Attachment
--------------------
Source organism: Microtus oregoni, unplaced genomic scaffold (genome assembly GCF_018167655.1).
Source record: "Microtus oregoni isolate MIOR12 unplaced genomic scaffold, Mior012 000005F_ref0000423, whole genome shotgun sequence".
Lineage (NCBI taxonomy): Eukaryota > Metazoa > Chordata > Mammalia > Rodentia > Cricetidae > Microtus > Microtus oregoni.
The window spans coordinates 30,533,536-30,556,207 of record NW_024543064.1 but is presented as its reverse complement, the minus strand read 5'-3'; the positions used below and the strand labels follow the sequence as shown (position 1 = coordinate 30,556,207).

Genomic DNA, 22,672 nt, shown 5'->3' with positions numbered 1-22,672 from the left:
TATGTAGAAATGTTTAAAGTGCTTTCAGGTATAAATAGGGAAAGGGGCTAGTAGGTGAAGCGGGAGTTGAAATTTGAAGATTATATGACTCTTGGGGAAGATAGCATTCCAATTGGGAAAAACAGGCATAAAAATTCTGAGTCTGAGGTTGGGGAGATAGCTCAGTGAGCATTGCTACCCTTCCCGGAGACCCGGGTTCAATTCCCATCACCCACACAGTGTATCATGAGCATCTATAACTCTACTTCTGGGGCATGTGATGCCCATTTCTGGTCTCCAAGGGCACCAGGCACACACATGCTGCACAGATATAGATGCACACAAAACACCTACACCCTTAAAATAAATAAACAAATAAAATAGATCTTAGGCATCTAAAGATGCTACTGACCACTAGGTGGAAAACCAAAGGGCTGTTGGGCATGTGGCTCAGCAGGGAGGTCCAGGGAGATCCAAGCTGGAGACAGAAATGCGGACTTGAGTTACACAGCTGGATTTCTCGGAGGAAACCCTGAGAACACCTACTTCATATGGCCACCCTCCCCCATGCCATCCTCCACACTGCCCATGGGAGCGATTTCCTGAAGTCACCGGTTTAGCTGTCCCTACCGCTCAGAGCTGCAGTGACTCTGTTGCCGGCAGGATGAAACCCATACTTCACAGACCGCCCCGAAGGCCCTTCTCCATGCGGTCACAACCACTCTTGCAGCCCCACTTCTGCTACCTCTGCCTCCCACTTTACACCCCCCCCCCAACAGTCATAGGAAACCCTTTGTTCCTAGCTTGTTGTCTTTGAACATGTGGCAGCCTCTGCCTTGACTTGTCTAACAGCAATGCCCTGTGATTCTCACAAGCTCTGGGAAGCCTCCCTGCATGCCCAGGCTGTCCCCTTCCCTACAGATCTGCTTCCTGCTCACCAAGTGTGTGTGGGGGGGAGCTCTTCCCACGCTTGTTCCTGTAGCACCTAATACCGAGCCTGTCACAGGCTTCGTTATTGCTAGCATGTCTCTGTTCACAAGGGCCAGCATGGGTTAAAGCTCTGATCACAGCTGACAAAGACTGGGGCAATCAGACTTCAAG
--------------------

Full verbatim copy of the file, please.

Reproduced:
Source organism: Microtus oregoni, unplaced genomic scaffold (genome assembly GCF_018167655.1).
Source record: "Microtus oregoni isolate MIOR12 unplaced genomic scaffold, Mior012 000005F_ref0000423, whole genome shotgun sequence".
Lineage (NCBI taxonomy): Eukaryota > Metazoa > Chordata > Mammalia > Rodentia > Cricetidae > Microtus > Microtus oregoni.
The window spans coordinates 30,533,536-30,556,207 of record NW_024543064.1 but is presented as its reverse complement, the minus strand read 5'-3'; the positions used below and the strand labels follow the sequence as shown (position 1 = coordinate 30,556,207).

Genomic DNA, 22,672 nt, shown 5'->3' with positions numbered 1-22,672 from the left:
TATGTAGAAATGTTTAAAGTGCTTTCAGGTATAAATAGGGAAAGGGGCTAGTAGGTGAAGCGGGAGTTGAAATTTGAAGATTATATGACTCTTGGGGAAGATAGCATTCCAATTGGGAAAAACAGGCATAAAAATTCTGAGTCTGAGGTTGGGGAGATAGCTCAGTGAGCATTGCTACCCTTCCCGGAGACCCGGGTTCAATTCCCATCACCCACACAGTGTATCATGAGCATCTATAACTCTACTTCTGGGGCATGTGATGCCCATTTCTGGTCTCCAAGGGCACCAGGCACACACATGCTGCACAGATATAGATGCACACAAAACACCTACACCCTTAAAATAAATAAACAAATAAAATAGATCTTAGGCATCTAAAGATGCTACTGACCACTAGGTGGAAAACCAAAGGGCTGTTGGGCATGTGGCTCAGCAGGGAGGTCCAGGGAGATCCAAGCTGGAGACAGAAATGCGGACTTGAGTTACACAGCTGGATTTCTCGGAGGAAACCCTGAGAACACCTACTTCATATGGCCACCCTCCCCCATGCCATCCTCCACACTGCCCATGGGAGCGATTTCCTGAAGTCACCGGTTTAGCTGTCCCTACCGCTCAGAGCTGCAGTGACTCTGTTGCCGGCAGGATGAAACCCATACTTCACAGACCGCCCCGAAGGCCCTTCTCCATGCGGTCACAACCACTCTTGCAGCCCCACTTCTGCTACCTCTGCCTCCCACTTTACACCCCCCCCCCAACAGTCATAGGAAACCCTTTGTTCCTAGCTTGTTGTCTTTGAACATGTGGCAGCCTCTGCCTTGACTTGTCTAACAGCAATGCCCTGTGATTCTCACAAGCTCTGGGAAGCCTCCCTGCATGCCCAGGCTGTCCCCTTCCCTACAGATCTGCTTCCTGCTCACCAAGTGTGTGTGGGGGGGAGCTCTTCCCACGCTTGTTCCTGTAGCACCTAATACCGAGCCTGTCACAGGCTTCGTTATTGCTAGCATGTCTCTGTTCACAAGGGCCAGCATGGGTTAAAGCTCTGATCACAGCTGACAAAGACTGGGGCAATCAGACTTCAAG